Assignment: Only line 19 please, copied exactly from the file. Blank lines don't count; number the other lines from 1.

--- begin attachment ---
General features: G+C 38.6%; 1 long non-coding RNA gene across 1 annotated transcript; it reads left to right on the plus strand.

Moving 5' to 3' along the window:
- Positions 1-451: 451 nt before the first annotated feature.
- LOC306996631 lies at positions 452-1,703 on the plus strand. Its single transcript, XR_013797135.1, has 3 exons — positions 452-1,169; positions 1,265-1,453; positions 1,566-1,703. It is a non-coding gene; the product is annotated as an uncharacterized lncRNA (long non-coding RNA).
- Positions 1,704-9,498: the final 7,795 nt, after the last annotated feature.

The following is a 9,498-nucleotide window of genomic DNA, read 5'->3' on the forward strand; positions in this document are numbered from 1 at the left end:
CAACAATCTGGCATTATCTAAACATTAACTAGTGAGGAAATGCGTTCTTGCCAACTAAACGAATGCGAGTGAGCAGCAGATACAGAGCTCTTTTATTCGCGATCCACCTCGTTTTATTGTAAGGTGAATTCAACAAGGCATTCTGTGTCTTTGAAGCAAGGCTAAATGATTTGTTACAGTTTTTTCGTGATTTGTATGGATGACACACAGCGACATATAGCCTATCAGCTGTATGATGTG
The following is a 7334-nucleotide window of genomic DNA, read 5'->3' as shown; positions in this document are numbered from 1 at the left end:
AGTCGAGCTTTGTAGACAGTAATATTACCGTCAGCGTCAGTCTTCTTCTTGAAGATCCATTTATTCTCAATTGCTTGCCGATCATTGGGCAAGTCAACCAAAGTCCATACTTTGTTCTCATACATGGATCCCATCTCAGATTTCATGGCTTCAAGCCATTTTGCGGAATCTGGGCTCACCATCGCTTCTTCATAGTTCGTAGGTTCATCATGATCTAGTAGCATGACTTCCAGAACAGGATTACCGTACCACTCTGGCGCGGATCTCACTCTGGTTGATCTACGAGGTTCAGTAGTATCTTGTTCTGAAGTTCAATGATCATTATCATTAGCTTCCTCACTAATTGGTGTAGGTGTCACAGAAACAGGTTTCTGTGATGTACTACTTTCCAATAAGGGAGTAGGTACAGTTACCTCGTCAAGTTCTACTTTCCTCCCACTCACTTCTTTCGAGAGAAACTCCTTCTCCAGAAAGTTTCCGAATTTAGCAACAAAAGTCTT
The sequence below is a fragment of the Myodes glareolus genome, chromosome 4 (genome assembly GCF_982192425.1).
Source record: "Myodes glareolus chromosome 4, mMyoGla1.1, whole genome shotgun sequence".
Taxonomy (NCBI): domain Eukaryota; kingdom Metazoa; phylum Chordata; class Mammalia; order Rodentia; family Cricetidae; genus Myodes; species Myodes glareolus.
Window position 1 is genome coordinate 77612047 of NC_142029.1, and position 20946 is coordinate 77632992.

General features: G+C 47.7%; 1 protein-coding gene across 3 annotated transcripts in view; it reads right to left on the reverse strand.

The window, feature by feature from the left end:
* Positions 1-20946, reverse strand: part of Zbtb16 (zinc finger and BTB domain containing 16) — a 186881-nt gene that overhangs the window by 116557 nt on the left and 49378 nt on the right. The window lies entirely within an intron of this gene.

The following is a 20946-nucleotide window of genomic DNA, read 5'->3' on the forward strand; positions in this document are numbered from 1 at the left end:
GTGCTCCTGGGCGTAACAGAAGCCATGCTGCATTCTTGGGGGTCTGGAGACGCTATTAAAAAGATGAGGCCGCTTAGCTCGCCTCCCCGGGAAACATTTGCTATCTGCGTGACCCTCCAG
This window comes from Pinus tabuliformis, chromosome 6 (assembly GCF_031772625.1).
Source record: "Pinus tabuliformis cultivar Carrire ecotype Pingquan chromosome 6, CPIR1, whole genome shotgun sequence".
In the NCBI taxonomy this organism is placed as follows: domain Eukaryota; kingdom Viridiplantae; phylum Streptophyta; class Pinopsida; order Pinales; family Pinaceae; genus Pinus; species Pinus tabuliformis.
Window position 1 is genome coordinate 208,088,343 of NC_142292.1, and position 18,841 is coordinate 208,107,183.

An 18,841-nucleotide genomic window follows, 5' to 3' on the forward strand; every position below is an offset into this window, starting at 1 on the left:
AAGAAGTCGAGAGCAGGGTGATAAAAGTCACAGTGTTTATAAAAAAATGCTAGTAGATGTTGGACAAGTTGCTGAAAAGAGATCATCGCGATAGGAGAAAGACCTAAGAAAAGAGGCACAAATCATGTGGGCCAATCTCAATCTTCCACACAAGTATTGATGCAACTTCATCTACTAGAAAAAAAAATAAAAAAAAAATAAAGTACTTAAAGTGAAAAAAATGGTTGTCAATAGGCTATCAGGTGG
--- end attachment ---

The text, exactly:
This window comes from Pinus tabuliformis, chromosome 6 (assembly GCF_031772625.1).